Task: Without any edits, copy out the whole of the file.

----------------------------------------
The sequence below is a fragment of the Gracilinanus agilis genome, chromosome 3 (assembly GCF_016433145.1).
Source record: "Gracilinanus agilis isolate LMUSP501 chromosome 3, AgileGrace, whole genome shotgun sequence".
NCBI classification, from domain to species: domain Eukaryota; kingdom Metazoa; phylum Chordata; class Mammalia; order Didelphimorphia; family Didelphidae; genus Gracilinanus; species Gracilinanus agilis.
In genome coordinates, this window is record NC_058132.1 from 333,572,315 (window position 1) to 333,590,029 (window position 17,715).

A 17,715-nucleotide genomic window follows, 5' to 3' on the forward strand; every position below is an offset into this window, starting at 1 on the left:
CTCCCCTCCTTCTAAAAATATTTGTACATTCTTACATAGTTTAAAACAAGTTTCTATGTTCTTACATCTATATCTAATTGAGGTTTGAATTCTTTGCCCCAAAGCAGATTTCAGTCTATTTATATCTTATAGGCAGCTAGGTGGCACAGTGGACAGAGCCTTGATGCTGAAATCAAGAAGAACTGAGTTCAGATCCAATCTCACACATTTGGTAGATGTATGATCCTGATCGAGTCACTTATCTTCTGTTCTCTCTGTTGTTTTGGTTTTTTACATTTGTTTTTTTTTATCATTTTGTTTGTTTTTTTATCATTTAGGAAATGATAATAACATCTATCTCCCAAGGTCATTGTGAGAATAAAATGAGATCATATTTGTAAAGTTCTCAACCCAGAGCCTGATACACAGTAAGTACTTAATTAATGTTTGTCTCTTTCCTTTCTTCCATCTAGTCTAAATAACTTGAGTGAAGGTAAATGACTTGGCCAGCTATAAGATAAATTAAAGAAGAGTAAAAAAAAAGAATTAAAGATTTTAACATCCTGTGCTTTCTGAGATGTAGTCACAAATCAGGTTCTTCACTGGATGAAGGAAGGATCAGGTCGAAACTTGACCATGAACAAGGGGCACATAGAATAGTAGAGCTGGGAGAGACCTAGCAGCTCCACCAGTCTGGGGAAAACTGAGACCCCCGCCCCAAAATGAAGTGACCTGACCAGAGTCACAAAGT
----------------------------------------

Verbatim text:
The sequence below is a fragment of the Gracilinanus agilis genome, chromosome 3 (assembly GCF_016433145.1).
Source record: "Gracilinanus agilis isolate LMUSP501 chromosome 3, AgileGrace, whole genome shotgun sequence".
NCBI classification, from domain to species: domain Eukaryota; kingdom Metazoa; phylum Chordata; class Mammalia; order Didelphimorphia; family Didelphidae; genus Gracilinanus; species Gracilinanus agilis.
In genome coordinates, this window is record NC_058132.1 from 333,572,315 (window position 1) to 333,590,029 (window position 17,715).

A 17,715-nucleotide genomic window follows, 5' to 3' on the forward strand; every position below is an offset into this window, starting at 1 on the left:
CTCCCCTCCTTCTAAAAATATTTGTACATTCTTACATAGTTTAAAACAAGTTTCTATGTTCTTACATCTATATCTAATTGAGGTTTGAATTCTTTGCCCCAAAGCAGATTTCAGTCTATTTATATCTTATAGGCAGCTAGGTGGCACAGTGGACAGAGCCTTGATGCTGAAATCAAGAAGAACTGAGTTCAGATCCAATCTCACACATTTGGTAGATGTATGATCCTGATCGAGTCACTTATCTTCTGTTCTCTCTGTTGTTTTGGTTTTTTACATTTGTTTTTTTTTATCATTTTGTTTGTTTTTTTATCATTTAGGAAATGATAATAACATCTATCTCCCAAGGTCATTGTGAGAATAAAATGAGATCATATTTGTAAAGTTCTCAACCCAGAGCCTGATACACAGTAAGTACTTAATTAATGTTTGTCTCTTTCCTTTCTTCCATCTAGTCTAAATAACTTGAGTGAAGGTAAATGACTTGGCCAGCTATAAGATAAATTAAAGAAGAGTAAAAAAAAAGAATTAAAGATTTTAACATCCTGTGCTTTCTGAGATGTAGTCACAAATCAGGTTCTTCACTGGATGAAGGAAGGATCAGGTCGAAACTTGACCATGAACAAGGGGCACATAGAATAGTAGAGCTGGGAGAGACCTAGCAGCTCCACCAGTCTGGGGAAAACTGAGACCCCCGCCCCAAAATGAAGTGACCTGACCAGAGTCACAAAGT